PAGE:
TODAY'S MNA PRESS NEWS
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MIDDLE EAST FORK CONTROVERSY
by LETTER TO THE EDITOR
The Bitterroot National Forest’s proposed Middle-East Fork Fuels Reduction project seeks to, in part, return the area’s natural historic conditions. Debate continues on the relatively new science used in the current analysis, and while these discussions are worthwhile, a larger question needs asking: What do we mean way we say, “restore?”
Many new projects are proposed under the guise of restoration when, in reality, they are timber sales in disguise. Therefore, it is important that we have some discussion about restoration’s meaning. Usually it implies an effort to put something back the way it used to be; we think of cars or buildings. However, forests are constantly evolving, they are dynamic with fire and insects making up only a small portion of the story. So how do you restore something constantly in motion?
Current trends focus on bringing natural processes back to their historic patterns. A major problem with this approach is that today is not the same as it was a hundred years ago. It’s hotter, dryer and our landscape has been permanently altered. Looking in the rear view mirror and blindly driving forward should not be a general policy for our National Forests, nor should they be the setting for a grand experiment to see if we got it right. While historical data provides vital information, using it as a definitive objective for future conditions is fraught with too many uncertainties.
This is not a call to do nothing. Science, informed by past conditions, can tell us how much damage has been done to watersheds, soils, wildlife habitat and other forest components. Restoration should first focus on removing impediments to natural recovery such as culverts, roads and dams. In other words, restoration should first focus on activities that have the least amount of uncertainty. The Middle East Fork project does none of this and uses historic conditions as an excuse to harvest timber. Part of the current controversy stems from the Forest Service's claims of certainty.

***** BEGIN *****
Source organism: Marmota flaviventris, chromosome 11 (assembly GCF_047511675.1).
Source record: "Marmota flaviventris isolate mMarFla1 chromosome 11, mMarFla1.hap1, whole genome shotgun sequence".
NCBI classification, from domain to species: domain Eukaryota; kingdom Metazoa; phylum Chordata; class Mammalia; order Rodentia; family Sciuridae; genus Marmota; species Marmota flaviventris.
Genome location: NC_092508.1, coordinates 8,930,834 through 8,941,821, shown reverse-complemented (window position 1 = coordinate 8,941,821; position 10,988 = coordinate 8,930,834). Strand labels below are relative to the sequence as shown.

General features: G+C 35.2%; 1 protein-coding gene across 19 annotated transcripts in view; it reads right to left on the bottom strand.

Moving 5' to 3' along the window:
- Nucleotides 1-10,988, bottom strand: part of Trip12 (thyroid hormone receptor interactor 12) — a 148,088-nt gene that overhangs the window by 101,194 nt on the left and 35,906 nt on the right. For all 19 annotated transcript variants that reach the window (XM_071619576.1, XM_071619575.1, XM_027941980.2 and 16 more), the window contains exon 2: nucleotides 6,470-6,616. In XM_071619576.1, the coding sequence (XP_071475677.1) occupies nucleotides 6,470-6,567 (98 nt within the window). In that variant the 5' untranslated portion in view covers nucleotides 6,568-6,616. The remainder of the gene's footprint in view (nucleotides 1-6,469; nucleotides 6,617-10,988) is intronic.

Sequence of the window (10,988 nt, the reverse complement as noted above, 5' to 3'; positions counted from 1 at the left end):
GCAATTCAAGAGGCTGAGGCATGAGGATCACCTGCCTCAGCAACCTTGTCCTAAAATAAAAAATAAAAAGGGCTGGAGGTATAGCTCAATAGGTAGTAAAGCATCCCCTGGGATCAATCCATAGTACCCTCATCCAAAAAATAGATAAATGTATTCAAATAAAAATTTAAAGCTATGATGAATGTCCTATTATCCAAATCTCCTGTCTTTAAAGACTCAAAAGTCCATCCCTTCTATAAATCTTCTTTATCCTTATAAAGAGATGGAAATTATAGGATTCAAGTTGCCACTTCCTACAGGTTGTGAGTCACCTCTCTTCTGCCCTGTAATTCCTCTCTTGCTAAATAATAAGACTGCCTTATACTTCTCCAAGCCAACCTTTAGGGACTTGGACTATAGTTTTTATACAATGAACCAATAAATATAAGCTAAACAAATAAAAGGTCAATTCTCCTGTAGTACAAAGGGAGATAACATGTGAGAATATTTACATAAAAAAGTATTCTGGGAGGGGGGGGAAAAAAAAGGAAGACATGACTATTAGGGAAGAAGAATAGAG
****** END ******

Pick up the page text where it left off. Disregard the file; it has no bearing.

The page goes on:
The Forest Service states that its preferred alternative will move the landscape towards fire patterns that resemble pre-settlement times. But is this really restoration? There is no doubt that fire suppression along with cool wet decades have changed our forests, however, timber harvesting will not bring back the past. Restoration work needs to be comprehensive and include all ecosystem components, not just one or two variables. The Forest Service needs to acknowledge that the science is, in many respects, untested.
Restoration can happen on our National Forests and trees may be cut and sold in the process, but these activities need to take place within a regional and landscape level of restoration planning. Such a process must be unburned by the fiscal irresponsibility of the Federal Timber Sale Program. Restoration could provide many products, services and jobs, but it should not provide the cover for timber harvests. Logging is not restoration, and restoration is not exploitation.
University of Montana
Environmental Studies Graduate Student
500 Hartman A
Missoula, Mt. 59802